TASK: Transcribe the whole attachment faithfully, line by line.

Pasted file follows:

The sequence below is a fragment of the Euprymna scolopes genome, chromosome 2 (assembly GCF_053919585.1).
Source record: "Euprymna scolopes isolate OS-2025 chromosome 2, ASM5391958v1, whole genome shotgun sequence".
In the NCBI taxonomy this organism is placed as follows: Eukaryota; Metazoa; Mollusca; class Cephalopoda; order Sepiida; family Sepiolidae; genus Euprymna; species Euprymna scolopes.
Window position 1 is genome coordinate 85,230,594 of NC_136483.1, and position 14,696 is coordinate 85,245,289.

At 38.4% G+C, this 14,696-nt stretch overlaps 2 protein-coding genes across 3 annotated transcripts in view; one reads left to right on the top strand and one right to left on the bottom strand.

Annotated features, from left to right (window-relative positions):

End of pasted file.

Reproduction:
The sequence below is a fragment of the Euprymna scolopes genome, chromosome 2 (assembly GCF_053919585.1).
Source record: "Euprymna scolopes isolate OS-2025 chromosome 2, ASM5391958v1, whole genome shotgun sequence".
In the NCBI taxonomy this organism is placed as follows: Eukaryota; Metazoa; Mollusca; class Cephalopoda; order Sepiida; family Sepiolidae; genus Euprymna; species Euprymna scolopes.
Window position 1 is genome coordinate 85,230,594 of NC_136483.1, and position 14,696 is coordinate 85,245,289.

At 38.4% G+C, this 14,696-nt stretch overlaps 2 protein-coding genes across 3 annotated transcripts in view; one reads left to right on the top strand and one right to left on the bottom strand.

Annotated features, from left to right (window-relative positions):